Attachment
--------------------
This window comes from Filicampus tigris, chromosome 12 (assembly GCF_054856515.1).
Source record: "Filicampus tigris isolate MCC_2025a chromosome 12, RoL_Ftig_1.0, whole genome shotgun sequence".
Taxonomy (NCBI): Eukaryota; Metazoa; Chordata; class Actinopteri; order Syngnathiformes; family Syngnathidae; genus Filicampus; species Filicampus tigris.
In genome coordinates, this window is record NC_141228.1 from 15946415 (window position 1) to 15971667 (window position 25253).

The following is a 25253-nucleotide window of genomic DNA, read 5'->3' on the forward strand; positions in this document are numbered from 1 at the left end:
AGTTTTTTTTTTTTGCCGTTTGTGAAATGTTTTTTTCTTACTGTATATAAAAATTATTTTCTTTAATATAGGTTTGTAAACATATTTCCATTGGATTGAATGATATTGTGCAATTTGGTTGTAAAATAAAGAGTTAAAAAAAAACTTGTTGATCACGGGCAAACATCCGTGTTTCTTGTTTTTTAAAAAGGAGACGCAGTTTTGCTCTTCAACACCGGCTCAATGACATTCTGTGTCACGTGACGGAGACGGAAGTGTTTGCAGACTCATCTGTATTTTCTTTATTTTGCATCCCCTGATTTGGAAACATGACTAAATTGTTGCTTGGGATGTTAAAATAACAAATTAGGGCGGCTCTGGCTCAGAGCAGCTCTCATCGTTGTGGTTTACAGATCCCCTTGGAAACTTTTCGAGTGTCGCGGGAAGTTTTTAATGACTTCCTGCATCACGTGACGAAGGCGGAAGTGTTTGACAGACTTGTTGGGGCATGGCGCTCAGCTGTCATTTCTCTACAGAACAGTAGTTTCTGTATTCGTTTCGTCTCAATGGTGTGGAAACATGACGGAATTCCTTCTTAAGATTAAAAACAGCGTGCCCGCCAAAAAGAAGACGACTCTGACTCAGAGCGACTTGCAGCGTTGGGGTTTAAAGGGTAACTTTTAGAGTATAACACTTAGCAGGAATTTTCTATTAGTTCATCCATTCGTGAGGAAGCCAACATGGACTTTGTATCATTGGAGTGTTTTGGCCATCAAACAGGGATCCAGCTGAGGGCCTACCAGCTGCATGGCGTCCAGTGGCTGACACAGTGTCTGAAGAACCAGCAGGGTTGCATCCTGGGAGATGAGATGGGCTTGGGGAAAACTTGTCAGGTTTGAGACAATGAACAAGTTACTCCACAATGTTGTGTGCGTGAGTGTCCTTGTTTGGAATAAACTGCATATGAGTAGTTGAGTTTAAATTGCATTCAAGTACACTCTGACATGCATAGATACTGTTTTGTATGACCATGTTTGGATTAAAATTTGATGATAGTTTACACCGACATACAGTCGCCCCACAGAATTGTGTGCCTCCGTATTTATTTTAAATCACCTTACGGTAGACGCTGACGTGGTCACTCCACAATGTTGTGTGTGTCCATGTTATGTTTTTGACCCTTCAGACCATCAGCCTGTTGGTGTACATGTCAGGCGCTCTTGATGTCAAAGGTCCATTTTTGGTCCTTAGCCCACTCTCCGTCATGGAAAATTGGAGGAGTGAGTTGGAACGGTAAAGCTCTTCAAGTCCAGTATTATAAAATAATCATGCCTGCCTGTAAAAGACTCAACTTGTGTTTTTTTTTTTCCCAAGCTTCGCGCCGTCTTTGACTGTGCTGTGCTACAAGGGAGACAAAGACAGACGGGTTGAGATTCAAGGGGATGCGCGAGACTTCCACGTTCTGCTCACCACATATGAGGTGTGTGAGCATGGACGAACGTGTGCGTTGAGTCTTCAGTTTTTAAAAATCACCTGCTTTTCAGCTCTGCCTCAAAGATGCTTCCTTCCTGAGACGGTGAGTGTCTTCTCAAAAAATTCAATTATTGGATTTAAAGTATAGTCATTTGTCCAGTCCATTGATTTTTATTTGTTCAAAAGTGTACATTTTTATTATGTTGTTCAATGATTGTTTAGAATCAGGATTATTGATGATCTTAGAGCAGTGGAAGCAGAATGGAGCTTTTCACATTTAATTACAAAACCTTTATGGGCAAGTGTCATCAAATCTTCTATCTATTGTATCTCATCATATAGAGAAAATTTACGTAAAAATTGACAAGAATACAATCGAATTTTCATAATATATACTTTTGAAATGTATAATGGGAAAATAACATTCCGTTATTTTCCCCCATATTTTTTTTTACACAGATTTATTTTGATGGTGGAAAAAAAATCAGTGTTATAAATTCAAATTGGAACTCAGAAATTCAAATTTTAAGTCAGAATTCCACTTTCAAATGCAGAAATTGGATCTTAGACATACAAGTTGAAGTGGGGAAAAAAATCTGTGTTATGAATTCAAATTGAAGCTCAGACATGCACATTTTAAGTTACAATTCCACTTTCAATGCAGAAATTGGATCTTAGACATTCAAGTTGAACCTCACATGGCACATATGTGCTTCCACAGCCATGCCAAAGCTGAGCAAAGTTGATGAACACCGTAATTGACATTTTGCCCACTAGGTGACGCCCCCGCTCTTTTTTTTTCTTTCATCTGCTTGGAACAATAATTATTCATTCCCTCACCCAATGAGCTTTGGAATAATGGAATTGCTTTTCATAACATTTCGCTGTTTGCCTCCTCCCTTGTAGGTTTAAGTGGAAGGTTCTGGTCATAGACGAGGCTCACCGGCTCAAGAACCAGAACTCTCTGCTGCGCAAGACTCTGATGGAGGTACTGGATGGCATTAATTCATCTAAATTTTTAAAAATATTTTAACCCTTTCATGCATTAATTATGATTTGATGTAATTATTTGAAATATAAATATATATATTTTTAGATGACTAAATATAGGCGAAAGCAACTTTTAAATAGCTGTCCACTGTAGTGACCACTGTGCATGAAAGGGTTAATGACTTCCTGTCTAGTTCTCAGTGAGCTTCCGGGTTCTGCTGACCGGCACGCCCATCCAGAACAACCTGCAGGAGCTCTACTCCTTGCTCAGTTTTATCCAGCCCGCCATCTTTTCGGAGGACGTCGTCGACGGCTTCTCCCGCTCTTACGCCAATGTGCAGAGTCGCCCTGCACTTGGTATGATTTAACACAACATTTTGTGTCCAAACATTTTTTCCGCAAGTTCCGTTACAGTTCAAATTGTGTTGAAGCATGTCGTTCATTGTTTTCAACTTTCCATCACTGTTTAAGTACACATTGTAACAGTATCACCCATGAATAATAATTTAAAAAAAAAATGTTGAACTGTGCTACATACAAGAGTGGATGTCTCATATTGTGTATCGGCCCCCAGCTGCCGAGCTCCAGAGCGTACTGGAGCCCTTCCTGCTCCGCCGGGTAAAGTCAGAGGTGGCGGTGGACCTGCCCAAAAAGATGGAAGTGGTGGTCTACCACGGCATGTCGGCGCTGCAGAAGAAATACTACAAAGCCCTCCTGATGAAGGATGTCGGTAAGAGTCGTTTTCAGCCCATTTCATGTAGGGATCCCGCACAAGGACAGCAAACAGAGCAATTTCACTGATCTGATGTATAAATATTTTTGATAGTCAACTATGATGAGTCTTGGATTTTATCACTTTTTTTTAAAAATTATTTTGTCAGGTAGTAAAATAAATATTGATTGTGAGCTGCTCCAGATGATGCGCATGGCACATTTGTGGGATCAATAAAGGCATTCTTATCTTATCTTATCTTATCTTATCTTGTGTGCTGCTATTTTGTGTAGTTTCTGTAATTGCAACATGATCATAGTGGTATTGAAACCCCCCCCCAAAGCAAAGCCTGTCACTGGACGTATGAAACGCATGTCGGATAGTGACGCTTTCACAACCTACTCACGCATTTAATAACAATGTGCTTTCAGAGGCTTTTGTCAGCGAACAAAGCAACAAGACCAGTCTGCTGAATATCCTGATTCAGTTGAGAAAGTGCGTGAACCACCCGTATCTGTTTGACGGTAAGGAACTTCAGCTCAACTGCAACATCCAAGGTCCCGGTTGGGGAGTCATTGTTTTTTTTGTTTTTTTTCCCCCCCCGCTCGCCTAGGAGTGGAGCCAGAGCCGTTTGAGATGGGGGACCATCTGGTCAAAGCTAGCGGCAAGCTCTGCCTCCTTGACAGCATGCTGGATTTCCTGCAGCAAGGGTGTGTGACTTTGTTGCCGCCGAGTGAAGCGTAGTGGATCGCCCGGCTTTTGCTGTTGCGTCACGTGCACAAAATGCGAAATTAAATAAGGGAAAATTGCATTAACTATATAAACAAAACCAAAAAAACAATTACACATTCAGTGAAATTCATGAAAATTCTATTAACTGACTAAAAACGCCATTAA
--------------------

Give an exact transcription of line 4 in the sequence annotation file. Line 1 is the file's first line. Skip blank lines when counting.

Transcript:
In genome coordinates, this window is record NC_141228.1 from 15946415 (window position 1) to 15971667 (window position 25253).